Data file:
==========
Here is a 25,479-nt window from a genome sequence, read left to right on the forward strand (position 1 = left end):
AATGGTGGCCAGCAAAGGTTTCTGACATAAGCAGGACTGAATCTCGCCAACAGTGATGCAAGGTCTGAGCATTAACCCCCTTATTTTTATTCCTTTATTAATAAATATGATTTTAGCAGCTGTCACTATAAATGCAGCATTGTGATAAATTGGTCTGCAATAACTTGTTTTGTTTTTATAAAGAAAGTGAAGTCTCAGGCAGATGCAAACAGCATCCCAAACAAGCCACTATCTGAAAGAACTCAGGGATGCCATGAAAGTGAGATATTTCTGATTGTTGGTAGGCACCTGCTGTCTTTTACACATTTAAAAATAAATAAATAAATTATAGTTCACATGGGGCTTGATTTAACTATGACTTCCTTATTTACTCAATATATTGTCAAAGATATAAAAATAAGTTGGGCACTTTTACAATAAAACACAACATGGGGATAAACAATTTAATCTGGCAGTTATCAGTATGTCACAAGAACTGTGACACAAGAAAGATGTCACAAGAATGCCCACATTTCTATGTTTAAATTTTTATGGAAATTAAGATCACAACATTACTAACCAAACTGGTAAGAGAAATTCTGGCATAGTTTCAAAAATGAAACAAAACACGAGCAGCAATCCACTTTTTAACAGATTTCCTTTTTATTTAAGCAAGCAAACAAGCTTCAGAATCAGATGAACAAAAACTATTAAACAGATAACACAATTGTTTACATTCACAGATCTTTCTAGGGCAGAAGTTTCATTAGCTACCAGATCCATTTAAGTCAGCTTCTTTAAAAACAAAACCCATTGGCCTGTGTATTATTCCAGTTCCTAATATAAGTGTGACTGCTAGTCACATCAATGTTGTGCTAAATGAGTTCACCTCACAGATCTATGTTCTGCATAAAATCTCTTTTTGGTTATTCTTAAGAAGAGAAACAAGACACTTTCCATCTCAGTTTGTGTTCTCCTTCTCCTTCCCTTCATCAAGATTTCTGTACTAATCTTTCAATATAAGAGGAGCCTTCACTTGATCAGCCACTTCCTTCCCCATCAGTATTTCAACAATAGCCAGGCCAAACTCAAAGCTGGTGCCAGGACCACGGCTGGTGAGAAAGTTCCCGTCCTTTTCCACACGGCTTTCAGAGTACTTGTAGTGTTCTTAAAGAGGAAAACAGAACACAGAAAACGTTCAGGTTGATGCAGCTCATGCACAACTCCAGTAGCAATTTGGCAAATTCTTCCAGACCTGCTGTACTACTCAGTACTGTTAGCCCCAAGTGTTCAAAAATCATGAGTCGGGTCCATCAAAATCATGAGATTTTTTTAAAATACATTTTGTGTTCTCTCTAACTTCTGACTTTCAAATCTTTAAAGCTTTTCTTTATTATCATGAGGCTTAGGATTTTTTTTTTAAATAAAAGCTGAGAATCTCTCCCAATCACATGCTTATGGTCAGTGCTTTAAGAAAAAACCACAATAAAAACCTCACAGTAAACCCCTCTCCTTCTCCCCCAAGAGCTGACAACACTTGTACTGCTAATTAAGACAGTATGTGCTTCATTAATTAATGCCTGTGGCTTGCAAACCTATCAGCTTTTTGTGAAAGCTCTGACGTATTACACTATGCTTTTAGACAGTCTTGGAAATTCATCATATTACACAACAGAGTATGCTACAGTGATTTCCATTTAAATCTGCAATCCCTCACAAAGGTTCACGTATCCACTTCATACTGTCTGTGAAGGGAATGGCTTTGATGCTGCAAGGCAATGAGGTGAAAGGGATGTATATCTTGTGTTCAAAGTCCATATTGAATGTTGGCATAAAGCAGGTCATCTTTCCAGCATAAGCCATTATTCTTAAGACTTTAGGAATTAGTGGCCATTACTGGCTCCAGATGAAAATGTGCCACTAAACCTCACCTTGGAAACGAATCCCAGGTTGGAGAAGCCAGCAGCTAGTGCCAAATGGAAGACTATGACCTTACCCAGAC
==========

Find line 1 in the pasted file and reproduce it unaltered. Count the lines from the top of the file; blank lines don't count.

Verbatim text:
Here is a 25,479-nt window from a genome sequence, read left to right on the forward strand (position 1 = left end):